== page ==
AUCKLAND (Reuters) - Recalled leg-spinner Todd Astle captured two wickets in the final session as New Zealand recorded an innings and 49-run victory over England in a day-night test at Eden Park to take a 1-0 lead in the two-match series.
Astle, who was recalled to replace the injured Mitchell Santner, had Craig Overton trapped in front before he ended the test when Jimmy Anderson was caught by Trent Boult at mid-off to give New Zealand just their 10th test victory over England.
Paceman Neil Wagner’s short-pitched tactics proved effective again as he dismissed both Ben Stokes and Chris Woakes, who had each scored defiant half-centuries and threatened to save the match for the visitors.
Wagner finished with 3-77, while Boult, who took 6-32 in the first innings, took 3-67. Astle finished with 3-39.
“It was a fantastic performance from us. If we go back to that first innings, we bowled great lengths and also got lucky to find the edges,” New Zealand captain Kane Williamson said.
“They fought really hard but it was great we were able to fight the pressure and come through.”
New Zealand would have felt aggrieved if the match ended in a draw after they destroyed England in the first innings, bowling them out for a record low of 58 against the Black Caps inside 90 minutes on the first day.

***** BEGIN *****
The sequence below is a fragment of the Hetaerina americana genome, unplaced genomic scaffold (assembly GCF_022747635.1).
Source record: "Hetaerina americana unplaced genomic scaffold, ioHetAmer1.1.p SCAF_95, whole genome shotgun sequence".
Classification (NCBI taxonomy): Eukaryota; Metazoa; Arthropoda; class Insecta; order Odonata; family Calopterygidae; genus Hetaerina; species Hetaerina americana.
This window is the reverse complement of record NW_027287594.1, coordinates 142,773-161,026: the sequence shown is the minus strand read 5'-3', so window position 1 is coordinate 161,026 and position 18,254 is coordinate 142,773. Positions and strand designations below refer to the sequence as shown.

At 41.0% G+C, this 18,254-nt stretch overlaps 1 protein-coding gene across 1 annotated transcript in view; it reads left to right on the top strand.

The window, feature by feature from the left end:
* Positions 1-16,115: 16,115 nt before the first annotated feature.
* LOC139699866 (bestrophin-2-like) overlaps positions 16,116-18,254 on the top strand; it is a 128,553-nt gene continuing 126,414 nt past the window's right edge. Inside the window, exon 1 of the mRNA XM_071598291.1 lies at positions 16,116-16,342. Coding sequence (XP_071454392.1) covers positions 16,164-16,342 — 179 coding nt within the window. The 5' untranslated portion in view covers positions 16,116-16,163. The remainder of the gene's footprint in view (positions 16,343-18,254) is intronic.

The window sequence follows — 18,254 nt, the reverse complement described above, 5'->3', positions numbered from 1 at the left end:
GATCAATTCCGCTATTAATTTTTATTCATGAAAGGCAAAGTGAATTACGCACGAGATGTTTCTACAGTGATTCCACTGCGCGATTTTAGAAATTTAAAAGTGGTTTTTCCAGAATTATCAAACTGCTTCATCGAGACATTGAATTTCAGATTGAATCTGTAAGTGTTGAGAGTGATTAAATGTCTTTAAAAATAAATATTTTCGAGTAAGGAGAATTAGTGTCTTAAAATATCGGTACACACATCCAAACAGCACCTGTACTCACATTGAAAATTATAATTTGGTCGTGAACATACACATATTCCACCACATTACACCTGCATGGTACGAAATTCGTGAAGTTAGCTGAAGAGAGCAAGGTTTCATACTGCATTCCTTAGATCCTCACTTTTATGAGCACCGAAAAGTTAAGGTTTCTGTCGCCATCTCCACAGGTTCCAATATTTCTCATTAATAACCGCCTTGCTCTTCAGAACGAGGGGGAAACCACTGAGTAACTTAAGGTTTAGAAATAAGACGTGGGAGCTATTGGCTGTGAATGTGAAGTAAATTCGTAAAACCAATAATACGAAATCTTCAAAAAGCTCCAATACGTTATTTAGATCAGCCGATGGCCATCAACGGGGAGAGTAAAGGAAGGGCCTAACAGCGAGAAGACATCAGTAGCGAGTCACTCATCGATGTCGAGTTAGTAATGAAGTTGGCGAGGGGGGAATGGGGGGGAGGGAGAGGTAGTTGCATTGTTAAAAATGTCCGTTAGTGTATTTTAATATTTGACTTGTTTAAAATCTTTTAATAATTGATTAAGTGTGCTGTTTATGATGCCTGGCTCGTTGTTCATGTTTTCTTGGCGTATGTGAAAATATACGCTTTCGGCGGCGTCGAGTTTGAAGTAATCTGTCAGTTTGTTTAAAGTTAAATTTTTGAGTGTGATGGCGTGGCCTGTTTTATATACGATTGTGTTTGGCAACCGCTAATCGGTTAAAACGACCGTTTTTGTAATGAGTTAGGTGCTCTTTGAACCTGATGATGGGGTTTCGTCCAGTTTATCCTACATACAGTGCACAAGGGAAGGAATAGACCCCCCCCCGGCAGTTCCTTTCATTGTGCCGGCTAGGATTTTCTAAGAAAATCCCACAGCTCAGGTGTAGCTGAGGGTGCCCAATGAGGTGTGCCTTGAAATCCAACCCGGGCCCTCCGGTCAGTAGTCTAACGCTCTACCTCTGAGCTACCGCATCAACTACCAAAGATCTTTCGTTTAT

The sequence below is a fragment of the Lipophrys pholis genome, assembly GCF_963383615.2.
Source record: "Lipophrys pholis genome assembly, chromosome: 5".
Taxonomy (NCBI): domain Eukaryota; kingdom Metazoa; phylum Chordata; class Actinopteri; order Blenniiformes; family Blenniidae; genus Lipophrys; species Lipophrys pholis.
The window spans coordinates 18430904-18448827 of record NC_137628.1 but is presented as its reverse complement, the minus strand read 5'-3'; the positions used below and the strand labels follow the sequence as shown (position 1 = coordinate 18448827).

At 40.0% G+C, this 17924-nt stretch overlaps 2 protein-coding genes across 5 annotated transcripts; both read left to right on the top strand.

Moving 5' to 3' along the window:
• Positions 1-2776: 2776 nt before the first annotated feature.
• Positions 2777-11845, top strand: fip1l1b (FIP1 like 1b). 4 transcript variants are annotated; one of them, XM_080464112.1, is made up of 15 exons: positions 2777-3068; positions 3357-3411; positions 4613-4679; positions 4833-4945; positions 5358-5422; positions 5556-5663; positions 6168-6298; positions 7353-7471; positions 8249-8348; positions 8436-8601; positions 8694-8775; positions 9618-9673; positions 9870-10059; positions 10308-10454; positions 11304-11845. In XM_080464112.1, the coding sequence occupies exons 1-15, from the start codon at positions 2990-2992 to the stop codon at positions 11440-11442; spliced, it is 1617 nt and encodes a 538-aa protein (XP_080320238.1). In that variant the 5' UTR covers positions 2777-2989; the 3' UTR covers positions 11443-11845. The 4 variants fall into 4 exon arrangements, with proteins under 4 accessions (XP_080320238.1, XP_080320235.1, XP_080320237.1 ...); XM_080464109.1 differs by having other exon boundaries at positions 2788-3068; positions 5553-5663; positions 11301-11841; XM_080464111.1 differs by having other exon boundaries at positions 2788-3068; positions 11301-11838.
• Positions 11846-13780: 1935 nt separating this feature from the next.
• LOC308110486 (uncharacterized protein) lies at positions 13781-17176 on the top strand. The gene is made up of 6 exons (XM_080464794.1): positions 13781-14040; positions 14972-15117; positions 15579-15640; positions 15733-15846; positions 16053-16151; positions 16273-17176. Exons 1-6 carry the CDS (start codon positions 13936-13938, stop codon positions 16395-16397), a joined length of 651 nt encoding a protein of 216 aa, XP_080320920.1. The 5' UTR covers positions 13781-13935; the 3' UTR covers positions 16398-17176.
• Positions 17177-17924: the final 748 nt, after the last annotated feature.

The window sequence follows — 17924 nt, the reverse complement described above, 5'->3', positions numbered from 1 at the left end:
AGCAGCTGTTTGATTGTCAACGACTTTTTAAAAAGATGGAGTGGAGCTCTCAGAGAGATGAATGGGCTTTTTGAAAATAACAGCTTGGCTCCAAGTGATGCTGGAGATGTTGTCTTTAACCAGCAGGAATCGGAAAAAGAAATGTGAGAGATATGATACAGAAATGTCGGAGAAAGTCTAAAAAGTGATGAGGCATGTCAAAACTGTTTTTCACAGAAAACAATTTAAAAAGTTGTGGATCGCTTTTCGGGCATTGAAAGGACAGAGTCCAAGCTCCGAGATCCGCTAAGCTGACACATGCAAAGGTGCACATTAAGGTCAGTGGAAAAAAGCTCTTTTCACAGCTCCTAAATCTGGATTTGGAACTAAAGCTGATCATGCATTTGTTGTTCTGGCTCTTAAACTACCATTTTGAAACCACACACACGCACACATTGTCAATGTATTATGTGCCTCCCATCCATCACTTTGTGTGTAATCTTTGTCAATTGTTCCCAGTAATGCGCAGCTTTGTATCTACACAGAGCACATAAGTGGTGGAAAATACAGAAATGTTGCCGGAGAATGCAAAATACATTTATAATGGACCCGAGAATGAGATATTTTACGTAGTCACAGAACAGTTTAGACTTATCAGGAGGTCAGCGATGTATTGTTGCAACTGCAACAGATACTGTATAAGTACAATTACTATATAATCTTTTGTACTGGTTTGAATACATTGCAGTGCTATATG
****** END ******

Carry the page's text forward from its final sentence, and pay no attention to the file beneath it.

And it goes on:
Persistent rain, however, washed out virtually two days of play, with England bowling just 23.1 overs on the second day and 17 deliveries on the third.
The final day had been eerily similar to a match from five years ago when New Zealand were well placed to win the third test against England at the same ground.
The tourists entered the final day on 90-4 facing an improbable task of scoring another 391 runs in 90 overs to win the match.
Ian Bell, however, scored 75 while wicketkeeper Matt Prior produced a rearguard 110 not out and protected last man Monty Panesar to ensure the match and series ended in a draw.
On Monday, England began the day on 132-3 and like the 2013 match, their primary goal was to play for time, rather than to score runs.
While Dawid Malan fell early, Jonny Bairstow and Moeen Ali were involved in small but fruitful partnerships with Stokes as the visitors ate up time and ticked down the overs.
Stokes and Woakes then defied New Zealand’s bowlers for the entire middle session with a patient, low-risk partnership of 83 in almost 31 overs.
The left-handed Stokes, however, chased a short Wagner delivery outside off stump in the final over before the dinner break and only succeeded in hitting the ball to Tim Southee at backward point to be out for 66.
His dismissal left England heading into the final session under lights at 300-7 and needing to survive another 31 overs, but when Astle struck early to dismiss Overton, the victory was in sight.
“We weren’t good enough, simple as that really,” England captain Joe Root said.
“It’s very difficult to get back into the test match after such a poor start. I thought the character of the dressing room and the efforts today were fantastic.”
The second match, a traditional red-ball day game, is at Hagley Oval in Christchurch from March 30-April 3.
Reporting by Greg Stutchbury in Wellington; Editing by Nick Mulvenney